Gram-negative, spiral (characteristic spiral/corkscrew appearance), motile and microaerophilic.
Campylobacter jejuni: main cause of bacterial foodborne disease in many developed countries.
Usual routes of transmission are fecal-oral, ingestion of contaminated food or water, and the eating of raw meat.
Symptoms: inflammatory, sometimes bloody, diarrhea, or dysentery syndrome.
Important considerations: The choice of an agent should be based on local antimicrobial sensitivities, site of infection, cost, and comorbid conditions. Generally, the most common agents/regimens are listed first. Listed dosages may need to be adjusted for renal dysfunction.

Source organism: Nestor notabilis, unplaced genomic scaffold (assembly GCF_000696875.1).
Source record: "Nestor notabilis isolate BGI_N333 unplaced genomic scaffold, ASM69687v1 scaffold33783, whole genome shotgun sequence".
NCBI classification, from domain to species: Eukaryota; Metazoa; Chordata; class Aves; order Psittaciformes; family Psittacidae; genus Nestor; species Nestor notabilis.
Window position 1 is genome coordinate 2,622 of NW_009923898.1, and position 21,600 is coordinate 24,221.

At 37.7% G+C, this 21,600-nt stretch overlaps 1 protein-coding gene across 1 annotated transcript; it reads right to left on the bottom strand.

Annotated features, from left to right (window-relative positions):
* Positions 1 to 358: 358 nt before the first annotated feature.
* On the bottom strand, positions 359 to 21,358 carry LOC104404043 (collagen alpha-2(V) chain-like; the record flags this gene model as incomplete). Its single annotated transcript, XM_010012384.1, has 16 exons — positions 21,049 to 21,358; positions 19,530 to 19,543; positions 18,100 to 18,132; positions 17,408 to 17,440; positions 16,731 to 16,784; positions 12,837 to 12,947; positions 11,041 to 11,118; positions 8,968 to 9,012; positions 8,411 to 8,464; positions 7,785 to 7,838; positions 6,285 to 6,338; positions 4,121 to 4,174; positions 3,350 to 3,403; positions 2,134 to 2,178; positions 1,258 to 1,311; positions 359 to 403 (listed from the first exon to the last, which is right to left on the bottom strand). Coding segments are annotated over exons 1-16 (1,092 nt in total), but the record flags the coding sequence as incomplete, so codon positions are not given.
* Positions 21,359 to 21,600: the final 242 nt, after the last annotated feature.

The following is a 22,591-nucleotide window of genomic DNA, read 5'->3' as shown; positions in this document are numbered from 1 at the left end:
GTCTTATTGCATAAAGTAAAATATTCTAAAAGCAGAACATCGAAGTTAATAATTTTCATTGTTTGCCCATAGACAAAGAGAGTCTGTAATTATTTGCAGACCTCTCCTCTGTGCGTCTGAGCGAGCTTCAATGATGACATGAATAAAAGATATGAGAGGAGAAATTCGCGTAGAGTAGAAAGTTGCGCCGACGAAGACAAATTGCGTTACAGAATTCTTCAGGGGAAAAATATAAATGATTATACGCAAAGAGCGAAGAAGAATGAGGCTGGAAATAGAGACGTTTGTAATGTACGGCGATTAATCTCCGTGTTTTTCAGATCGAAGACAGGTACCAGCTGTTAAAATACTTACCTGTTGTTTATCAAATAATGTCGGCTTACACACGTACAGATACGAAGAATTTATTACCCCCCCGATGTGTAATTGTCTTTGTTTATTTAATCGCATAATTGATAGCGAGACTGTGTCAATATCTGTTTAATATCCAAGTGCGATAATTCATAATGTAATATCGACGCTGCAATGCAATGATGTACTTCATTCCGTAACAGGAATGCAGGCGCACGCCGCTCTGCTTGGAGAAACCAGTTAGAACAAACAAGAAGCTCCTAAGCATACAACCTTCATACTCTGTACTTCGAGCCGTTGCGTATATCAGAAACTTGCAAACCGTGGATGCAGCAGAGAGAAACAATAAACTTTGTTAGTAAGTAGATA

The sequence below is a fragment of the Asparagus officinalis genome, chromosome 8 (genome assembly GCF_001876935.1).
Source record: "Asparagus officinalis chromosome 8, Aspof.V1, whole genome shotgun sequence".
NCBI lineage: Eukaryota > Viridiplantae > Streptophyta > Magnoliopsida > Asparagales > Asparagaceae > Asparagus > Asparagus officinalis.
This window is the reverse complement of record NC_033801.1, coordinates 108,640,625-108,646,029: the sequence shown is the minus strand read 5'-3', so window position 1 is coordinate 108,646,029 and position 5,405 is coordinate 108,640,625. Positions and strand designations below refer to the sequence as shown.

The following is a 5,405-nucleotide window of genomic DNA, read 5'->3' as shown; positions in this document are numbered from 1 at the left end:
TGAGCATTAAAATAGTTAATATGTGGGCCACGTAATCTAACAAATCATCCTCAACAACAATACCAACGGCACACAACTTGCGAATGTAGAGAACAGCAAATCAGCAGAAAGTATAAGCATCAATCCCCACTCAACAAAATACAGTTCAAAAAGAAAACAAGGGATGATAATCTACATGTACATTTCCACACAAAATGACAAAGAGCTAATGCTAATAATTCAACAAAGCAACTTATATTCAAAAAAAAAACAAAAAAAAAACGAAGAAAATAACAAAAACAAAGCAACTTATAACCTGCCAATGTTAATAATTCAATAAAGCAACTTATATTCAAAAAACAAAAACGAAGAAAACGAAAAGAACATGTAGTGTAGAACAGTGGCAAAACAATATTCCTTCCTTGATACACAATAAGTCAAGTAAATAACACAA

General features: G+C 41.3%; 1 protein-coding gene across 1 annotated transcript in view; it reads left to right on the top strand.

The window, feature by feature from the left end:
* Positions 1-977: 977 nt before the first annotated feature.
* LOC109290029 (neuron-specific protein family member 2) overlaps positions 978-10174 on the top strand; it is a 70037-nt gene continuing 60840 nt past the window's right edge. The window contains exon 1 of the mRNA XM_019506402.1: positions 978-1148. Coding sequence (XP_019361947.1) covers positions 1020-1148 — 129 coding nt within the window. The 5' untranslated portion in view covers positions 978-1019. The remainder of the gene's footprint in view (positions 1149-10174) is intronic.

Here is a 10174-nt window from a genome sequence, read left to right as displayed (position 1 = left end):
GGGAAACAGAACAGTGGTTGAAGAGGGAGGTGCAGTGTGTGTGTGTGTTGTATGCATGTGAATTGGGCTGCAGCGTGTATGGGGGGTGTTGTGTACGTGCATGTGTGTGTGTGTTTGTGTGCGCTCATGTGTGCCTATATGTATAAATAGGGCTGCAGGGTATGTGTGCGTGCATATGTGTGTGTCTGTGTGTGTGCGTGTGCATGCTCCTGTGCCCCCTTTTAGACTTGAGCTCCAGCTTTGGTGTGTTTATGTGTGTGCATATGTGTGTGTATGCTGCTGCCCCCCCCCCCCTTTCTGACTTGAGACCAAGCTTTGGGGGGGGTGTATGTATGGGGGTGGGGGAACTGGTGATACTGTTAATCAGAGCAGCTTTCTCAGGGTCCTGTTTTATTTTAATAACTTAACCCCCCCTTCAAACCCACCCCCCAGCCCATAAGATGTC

Campylobacter fetus (Non-jejuni infections): Infections are usually self-limited and antibiotics are rarely needed unless symptoms persist for more than 7-10 days.
Limited to gastrointestinal tract / mild-moderate cases:
Erythromycin 250-500mg orally four times daily x 7 days.